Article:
OPPOSE SB 147: Repealing Missouri’s All-Rider Motorcycle Helmet Law Would be a Deadly and Costly Mistake

  • May 16, 2019
150 150 Advocates for Highway and Auto Safety

We’ve received an update that a clerical error in the bill language of SB 147 is necessitating that the bill return to Conference Committee.  The helmet repeal bill will then need to pass both the Senate and the House before advancing to Governor Mike Parsons (R). There is a small window to stall or stop the bill as the Legislature is set to adjourn tonight.

Please ask your local groups and associates to call and email their Senator as soon as possible to oppose MO SB 147.

Here is the link to contact information for Missouri Senators.  Below are talking points on the issue.

Please let us know if you have any questions and thank you for your help.

Retain Missouri’s all-rider helmet law – OPPOSE SB 147:


  • Traffic crashes, fatalities and injuries are a serious and deadly issue in Missouri.  930 people were killed in 2017 including 121 motorcyclists.  Clearly, this is a significant problem that deserves effective solutions, not the dismantling of a lifesaving and cost-curbing law.
  • According to NHTSA, motorcycles are the most hazardous form of motor vehicle transportation.[i]
  • Unhelmeted motorcyclists are three times more likely to suffer traumatic brain injuries than helmeted riders in a crash.[ii]
  • A recent study in the American Journal of Surgery reported that after Michigan repealed its all-rider helmet law in 2012, the percentage of non-helmeted crash scene fatalities quadrupled.[iii]   Further, after the repeal, trauma patients who were hospitalized with a head injury rose 14%.[iv]


  • Motorcycle helmet use protected the lives of 66 riders in Missouri and saved over $673 million in comprehensive costs resulting from motorcycle crashes in 2016 alone.[v]
  • Unhelmeted riders involved in crashes are less likely to have insurance and more likely to have higher hospital costs than helmeted riders in similar crashes.[vi]
  • Following Michigan’s 2012 helmet repeal, a March 2018 report concluded that if helmets had been worn by all the crash-involved motorcyclists in 2015, the total societal costs would have been reduced by between $185 to $201 million in 2015 alone.[vii]
  • In states with an all-rider helmet law, economic cost savings to society from helmet use were $725 per registered motorcycle, compared with $198 per registered motorcycle in states without such a law (Centers for Disease Control and Prevention (CDC)).

Public Support for All-Rider Helmet Laws:

  • “Minors only” helmet laws are ineffective, unenforceable and unpopular.  Serious traumatic brain injury among youth was 38 percent higher in states with age-specific laws compared to states with all-rider helmet laws.[viii]
  • By an overwhelming majority (more than 82 percent), Americans favor state laws requiring all motorcyclists to wear helmets.[ix]
  • Missouri’s critical all-rider motorcycle helmet law has been preventing deaths and injuries and saving taxpayer dollars for over 51 years.[x]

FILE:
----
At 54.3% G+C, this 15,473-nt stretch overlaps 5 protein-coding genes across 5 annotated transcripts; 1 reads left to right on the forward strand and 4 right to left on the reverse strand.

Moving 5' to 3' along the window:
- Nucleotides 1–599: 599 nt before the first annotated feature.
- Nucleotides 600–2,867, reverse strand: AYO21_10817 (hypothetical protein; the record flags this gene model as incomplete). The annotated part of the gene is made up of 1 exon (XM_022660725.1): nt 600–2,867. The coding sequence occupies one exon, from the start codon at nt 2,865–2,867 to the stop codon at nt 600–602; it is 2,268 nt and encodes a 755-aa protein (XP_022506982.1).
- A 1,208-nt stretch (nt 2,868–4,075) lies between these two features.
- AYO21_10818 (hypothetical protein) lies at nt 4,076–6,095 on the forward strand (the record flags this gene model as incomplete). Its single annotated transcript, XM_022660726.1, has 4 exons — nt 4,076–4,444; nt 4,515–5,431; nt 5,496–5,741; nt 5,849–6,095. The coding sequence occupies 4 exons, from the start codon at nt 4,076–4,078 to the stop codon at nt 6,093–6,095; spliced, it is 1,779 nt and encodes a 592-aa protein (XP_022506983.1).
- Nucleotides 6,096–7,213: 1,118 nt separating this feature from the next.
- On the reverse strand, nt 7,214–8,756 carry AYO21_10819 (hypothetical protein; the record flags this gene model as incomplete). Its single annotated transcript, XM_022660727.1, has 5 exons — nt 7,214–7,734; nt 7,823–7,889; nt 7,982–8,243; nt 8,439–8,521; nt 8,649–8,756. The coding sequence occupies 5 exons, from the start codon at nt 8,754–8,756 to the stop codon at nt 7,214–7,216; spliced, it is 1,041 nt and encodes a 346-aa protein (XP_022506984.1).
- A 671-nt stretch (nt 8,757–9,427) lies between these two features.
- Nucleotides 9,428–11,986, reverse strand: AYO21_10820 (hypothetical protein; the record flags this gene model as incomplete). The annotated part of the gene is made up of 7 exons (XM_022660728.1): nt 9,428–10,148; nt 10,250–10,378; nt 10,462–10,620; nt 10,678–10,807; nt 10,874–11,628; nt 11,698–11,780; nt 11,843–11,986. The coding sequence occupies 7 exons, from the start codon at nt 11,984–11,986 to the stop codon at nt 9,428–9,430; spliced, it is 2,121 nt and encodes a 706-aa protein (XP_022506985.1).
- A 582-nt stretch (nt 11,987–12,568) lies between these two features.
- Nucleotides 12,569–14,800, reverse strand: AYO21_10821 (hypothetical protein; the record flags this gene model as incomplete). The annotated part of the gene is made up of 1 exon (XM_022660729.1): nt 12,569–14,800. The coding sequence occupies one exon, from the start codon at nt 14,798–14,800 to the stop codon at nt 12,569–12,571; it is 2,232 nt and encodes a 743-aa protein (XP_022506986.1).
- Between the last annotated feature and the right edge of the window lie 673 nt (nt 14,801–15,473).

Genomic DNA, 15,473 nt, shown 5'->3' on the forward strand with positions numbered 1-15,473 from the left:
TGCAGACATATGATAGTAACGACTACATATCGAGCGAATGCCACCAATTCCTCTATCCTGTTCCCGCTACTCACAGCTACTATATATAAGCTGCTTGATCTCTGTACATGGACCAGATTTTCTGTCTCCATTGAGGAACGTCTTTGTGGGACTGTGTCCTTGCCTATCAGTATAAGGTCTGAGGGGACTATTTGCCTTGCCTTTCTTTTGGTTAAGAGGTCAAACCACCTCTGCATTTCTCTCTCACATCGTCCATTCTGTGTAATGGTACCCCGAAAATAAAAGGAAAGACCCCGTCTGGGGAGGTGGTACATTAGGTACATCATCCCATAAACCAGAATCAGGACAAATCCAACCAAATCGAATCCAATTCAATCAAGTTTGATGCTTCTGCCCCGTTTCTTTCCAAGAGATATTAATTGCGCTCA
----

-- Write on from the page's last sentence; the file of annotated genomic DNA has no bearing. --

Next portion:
Missouri’s all-rider motorcycle helmet law is saving lives, preventing life-long brain and bodily injuries, and containing associated crash costs.  It should not be repealed.  Oppose SB 147

[i]       The Economic and Societal Impact of Motor Vehicle Crashes, 2010 (Revised), NHTSA, May 2015 (Revised), DOT HS 812 013, available at http://www-nrd.nhtsa.dot.gov/Pubs/812013.pdf
[ii]      Liu BC, Ivers R, Norton R, Boufous S, Blows S, Lo SK, Helmets for preventing injury in motorcycle riders (Review), The Cochrane Library, Issue 1, 2009. Available online at: http://onlinelibrary.wiley.com/doi/10.1002/14651858.CD004333.pub3/abstract (Accessed Nov. 11, 2013).
[iii]      Repeal of the Michigan helmet law: the evolving clinical impact, Striker, Rebecca H. et al., The American Journal of Surgery, Volume 211, Issue 3, 529 – 533
[iv]      Carter PM, Buckley L, Flannagan CA, et al. The Impact of Michigan’s Partial Repeal of the Universal Motorcycle Helmet Law on Helmet Use, Fatalities, and Head Injuries. Am J Public Health. 2016;107(1):166-172..
[v]     Traffic Safety Facts Research Note, Estimating Lives and Costs Saved by Motorcycle Helmets With Updated Economic Cost Information, May NHTSA, DOT HS 812 518.
[vi]      Centers for Disease Control and Prevention, Motorcycle Safety – How to Save Lives and Save Money. Available at: https://www.cdc.gov/motorvehiclesafety/pdf/mc2012/motorcyclesafetybook.pdf.
[vii]     Kostyniuk, Lidia P., Ph.D., P.E., Estimate of Reduction in Deaths, Injuries, and Societal Costs in 2015 Michigan Motorcycle Crashes with Helmet Use, March 2018, University of Michigan Transportation Research Institute.
[viii]   Weiss, H, Agimi Y, Steiner C, Youth Motorcycle-Related Brain Injury by State Helmet Law Type: United States 2005-2007, Pediatrics, Vol. 126, No. 6 (2010).
[ix]    AAA Foundation for Traffic Safety, 2017 Traffic Safety Culture Index, March 2018.  Available at: https://bit.ly/2GesYcS
[x]      Governor’s Highway Safety Association (GHSA), Motorcycles. Available at: https://www.ghsa.org/state-laws/issues/motorcyclists.